Spanish Definite Articles


How do you say the word "the" in Spanish? There are four ways to say "the" in Spanish and they are the definite articles el, la, los, las.

Different than English, Spanish definite articles reflect the gender (masculine or feminine) and number (singular or plural) of a noun.

A definite article always has to match both the gender and number of its noun.

Read on to learn more about the Spanish definite articles and why they are so especially important when learning Spanish.

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What are definite articles?

First of all, what is a definite article? In English this is the word THE. Using definite articles means we are referring to something specific rather than generic.

The dog drooled as he stared at his food dish being filled.”  … It’s not just any dog, it’s “the” dog we are talking about now.

“I have to do the homework assignment our teacher gave us.” – Not just some homework, but the specific assignment referenced.

Noun Gender

Spanish has a few more words to say “the” than just one. And that has everything to do with nouns having gender…

In English we can say things like “the boy”, “the girl”, “the boys” and “the girls”. See how the word “the” never changed? In Spanish you will notice that we have to change definite article to match in both gender and number with the noun it is modifying. Why? English nouns do not have gender, but in Spanish (and many other languages) they do. A noun having gender has nothing to do with biological gender. Sometimes a biological inference makes sense as in the feminine words “mujer,” “chica,” and “novia” which mean “woman,” “girl,” and “girlfriend.” You would expect those words to be feminine, and they are because they are the direct identity of feminine humans. But inanimate objects and concepts all are assigned a gender of either feminine or masculine without any bearing on whether they resemble a biological gender. If you want to know the gender of a noun, look it up in a dictionary and look for (m) indicating masculine or (f) indicating feminine. A noun’s gender will never change and just… is!

Noun Number

Nouns also have number, in both English and Spanish. However, in Spanish the number is also reflected in the definite articles and other words that have close relationships with nouns. In the chart below, you can see that there are different ways to say “the” based on whether the noun is singular or plural, masculine or feminine. Now you know why there are more than one way to say “the” in Spanish.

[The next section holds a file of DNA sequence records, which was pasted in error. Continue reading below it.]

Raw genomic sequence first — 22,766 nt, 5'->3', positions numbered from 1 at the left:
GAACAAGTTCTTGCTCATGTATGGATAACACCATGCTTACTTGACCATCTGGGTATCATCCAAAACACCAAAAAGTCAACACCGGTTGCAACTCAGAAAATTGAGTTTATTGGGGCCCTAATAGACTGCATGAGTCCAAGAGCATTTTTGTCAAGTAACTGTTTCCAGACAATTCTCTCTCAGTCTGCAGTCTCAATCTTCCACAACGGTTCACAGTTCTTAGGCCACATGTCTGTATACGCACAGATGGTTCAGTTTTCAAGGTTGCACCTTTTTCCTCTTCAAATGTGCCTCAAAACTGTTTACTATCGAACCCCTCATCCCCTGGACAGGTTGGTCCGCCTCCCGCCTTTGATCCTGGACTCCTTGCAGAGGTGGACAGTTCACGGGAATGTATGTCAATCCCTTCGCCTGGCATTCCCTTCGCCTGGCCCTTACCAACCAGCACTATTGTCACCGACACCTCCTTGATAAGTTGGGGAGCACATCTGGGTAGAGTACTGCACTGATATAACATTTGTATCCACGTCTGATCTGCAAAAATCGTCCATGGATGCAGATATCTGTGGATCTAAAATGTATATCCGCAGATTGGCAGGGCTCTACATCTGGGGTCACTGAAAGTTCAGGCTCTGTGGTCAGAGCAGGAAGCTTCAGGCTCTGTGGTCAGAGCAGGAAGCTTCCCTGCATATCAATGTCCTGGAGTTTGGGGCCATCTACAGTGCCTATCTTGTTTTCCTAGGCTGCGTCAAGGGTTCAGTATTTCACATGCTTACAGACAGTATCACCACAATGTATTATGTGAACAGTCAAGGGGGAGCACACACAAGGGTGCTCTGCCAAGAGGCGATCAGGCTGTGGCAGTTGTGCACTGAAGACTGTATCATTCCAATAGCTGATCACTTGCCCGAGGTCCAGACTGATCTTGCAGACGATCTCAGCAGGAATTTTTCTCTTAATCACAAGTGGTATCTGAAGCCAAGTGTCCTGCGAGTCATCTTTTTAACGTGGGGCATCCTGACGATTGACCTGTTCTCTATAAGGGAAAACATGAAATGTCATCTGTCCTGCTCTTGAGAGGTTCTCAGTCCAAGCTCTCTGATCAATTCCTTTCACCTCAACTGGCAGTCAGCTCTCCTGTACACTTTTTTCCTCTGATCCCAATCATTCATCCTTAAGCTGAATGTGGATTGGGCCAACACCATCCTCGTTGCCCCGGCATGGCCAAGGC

El  the (singular, masculine) 
 La the (singular, feminine)
 Los the (plural, masculine) 
 Las the (plural, feminine) 
Communicating to be understood

Being able to master correct article usage will help your Spanish sound more natural and coherent. Native speakers can understand what you are saying if you make a mistake, but there are many cases where it is appropriate to either include or leave out the definite article in Spanish when English does the opposite.

Here are some examples of when Spanish articles don’t have a direct translation in English but are still necessary to include in Spanish.

“Siempre debes lavar las manos.”   –> This basically means “You should always wash your hands” but the word “the” doesn’t translate in English. We wouldn’t say “You should always wash the hands.” English uses a possessive (my, your, his) for body parts, whereas Spanish uses a definite article when referring to body parts.

Las naranjas de Florida son deliciosas.” –> It sounds strange to give “las” the translation of “the” in English because it would be strange! This definite article is necessary in Spanish, but unecessary in English. (Florida oranges are delicious.)


There are words that we call “irregulars” that do not follow the general gender and/or number rules. For more information on this topic, see our modules regarding gender and plurality in Spanish.

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Common European Framework of Reference for Languages

The CEFR is an international standard used to describe language ability. Here are specific details of the CEFR for this topic.

General Explanation:
Can understand and use familiar everyday expressions and very basic phrases aimed at the satisfaction of needs of a concrete type. Can introduce him/herself and others and can ask and answer questions about personal details such as where he/she lives, people he/she knows and things he/she has. Can interact in a simple way provided the other person talks slowly and clearly and is prepared to help.
Specific Capabilities at this Level
I can write a short, simple postcard, for example sending holiday greetings. I can fill in forms with personal details, for example entering my name, nationality and address on a hotel registration form.
Spoken Production:
I can use simple phrases and sentences to describe where I live and people I know.
Spoken Interaction:
I can interact in a simple way provided the other person is prepared to repeat or rephrase things at a slower rate of speech and help me formulate what I’m trying to say. I can ask and answer simple questions in areas of immediate need or on very familiar topics.
I can understand familiar names, words and very simple sentences, for example on notices and posters or in catalogues.
I can recognize familiar words and very basic phrases concerning myself, my family and immediate concrete surroundings when people speak slowly and clearly.